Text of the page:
Claimant first sought compensation for the 1975 shoulder surgery on the theory that it was caused by the 1972 injury. SAIF denied responsibility. This decision was affirmed by the referee after a finding that there was a lack of sufficient expert evidence of medical causation to link claimant's shoulder condition to her 1972 industrial accident. The denial was further affirmed by both the Workers' Compensation Board and this Court. Million v. SAIF, 35 Or. App. 269, 581 P.2d 136 (1978).

In 1978, claimant, acting on advice from a new attorney, again sought compensation for the 1975 shoulder operation performed by Dr. Matthews. This time, she asserted that the problem had developed as a result of her job; that it had been caused by "two years of repetitive, consistent shoulder and arm motion at waist and above associated with sorting pieces of wood and carrying stacks of wood from table to pallet." SAIF denied the claim on the basis that the matter had already been determined and that there was insufficient evidence of causation. The referee disagreed and ordered payment of the claim, after concluding that this precise issue was not adjudicated by the previous denial of compensation. On appeal by the Fund, the Board reversed the referee's decision, finding that the issue had been fully disposed of by the previous action.

While operating under the assumption that the doctrine they were applying was res judicata, both the Board and the referee actually framed their decisions in collateral estoppel terms. Collateral estoppel applies "only to material issues or determinative facts which were actually or necessarily adjudicated in the prior action." Jones v. Flannigan, 270 Or. 121, 124, 526 P.2d 543, 545 (1974). Res judicata, on the other hand, applies not only to every claim included in the pleadings but also to every claim which could have been alleged under the same "aggregate of operative facts which compose a single occasion for judicial relief." Taylor v. Baker, 279 Or. 139, 144, 566 P.2d 884, 888 (1977); Dean v. Exotic Veneers Inc., 271 Or. 188, 194, 531 P.2d 266 (1975).

Whether claimant's shoulder condition was caused by her job activities was not decided by the previous action seeking compensation for that condition. The sole issue in the previous case was whether or not her shoulder operation was necessitated by her 1972 industrial injury. Thus, collateral estoppel is not a bar to the present claim. However, res judicata is applicable.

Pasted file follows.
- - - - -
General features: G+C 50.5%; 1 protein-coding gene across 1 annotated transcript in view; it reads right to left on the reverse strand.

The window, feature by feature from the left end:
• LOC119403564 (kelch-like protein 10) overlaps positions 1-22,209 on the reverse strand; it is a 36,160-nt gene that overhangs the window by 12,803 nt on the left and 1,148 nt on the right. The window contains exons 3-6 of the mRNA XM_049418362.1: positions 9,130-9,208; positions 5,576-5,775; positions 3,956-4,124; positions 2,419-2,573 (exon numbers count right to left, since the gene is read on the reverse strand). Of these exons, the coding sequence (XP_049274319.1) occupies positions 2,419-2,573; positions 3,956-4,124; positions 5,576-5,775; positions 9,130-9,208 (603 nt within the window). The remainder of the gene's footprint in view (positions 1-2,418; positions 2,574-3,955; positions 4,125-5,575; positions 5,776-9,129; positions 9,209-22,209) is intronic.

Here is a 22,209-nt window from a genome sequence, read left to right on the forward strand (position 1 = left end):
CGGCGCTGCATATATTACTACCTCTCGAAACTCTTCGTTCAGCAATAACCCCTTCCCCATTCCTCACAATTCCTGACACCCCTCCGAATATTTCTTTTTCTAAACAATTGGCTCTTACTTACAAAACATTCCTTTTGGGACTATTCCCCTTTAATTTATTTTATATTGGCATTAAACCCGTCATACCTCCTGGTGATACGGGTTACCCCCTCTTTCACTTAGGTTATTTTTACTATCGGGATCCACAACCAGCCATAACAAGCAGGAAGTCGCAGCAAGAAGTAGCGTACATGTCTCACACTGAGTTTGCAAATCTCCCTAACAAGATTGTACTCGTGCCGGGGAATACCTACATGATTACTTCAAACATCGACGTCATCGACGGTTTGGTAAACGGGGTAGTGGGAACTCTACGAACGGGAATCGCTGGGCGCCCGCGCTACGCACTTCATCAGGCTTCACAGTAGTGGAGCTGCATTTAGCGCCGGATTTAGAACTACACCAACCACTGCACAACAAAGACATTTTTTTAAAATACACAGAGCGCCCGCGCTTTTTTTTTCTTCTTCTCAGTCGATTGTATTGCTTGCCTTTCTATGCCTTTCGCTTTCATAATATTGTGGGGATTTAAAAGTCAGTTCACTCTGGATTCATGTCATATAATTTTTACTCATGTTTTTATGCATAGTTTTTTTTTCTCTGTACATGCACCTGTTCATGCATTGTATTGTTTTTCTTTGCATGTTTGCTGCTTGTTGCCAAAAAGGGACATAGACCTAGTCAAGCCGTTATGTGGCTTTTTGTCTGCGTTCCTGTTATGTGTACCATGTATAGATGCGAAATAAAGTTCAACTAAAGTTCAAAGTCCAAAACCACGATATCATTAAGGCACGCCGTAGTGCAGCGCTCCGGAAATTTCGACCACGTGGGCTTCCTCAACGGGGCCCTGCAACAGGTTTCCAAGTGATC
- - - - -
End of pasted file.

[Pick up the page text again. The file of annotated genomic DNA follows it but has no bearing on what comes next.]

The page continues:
It is clear that claimant, in the previous claim, could have asserted both grounds of causation as a basis for compensability. The claims are related and both arise from the same set of facts. Evidence from Dr. Matthews' indicates that, in all probability, both the work and the accident were material contributing factors to her condition.

Claimant first began to experience shoulder pain shortly after her industrial accident and appears that the pain has been more or less continuous since that time. The claimant, whom the referee found to be a credible witness, testified that she had assumed all along that her shoulder pain was related to her hand injury. She testified, and Dr. Campbell's notes agree, that her employer, when she first complained of discomfort in her shoulder, told her to seek treatment as if it were part of the original claim. The various doctors treated her hand and arm condition as one and, in 1975, Dr. Matthews considered it the same claim.

*288 However, claimant also testified that Dr. Tennyson told her that her condition resulted from her job, specifically her lifting activities, as well as her hand injury. In addition, it was apparent that claimant's first attorney suspected that her arm and shoulder pain might be caused, in part, by her work activities. Clearly, Dr. Potter thought so, at least with respect to her wrist problems and, as a whole, all the doctors' notes indicate that they believed a number of factors caused her arm and shoulder difficulties.

We think the evidence shows that claimant and her attorney were, at the time of the filing of her aggravation claim in 1975, aware that it was also possible that her shoulder condition was, in whole or in part, the product of an occupational disease. Under the circumstances, a claim on this theory should have been made in 1975. See Gittlesohn v. City of Cannon Beach, 44 Or. App. 247, 605 P.2d 743 (1980).


Some case metadata and case summaries were written with the help of AI, which can produce inaccuracies. You should read the full case before relying on it for legal research purposes.

This site is protected by reCAPTCHA and the Google Privacy Policy and Terms of Service apply.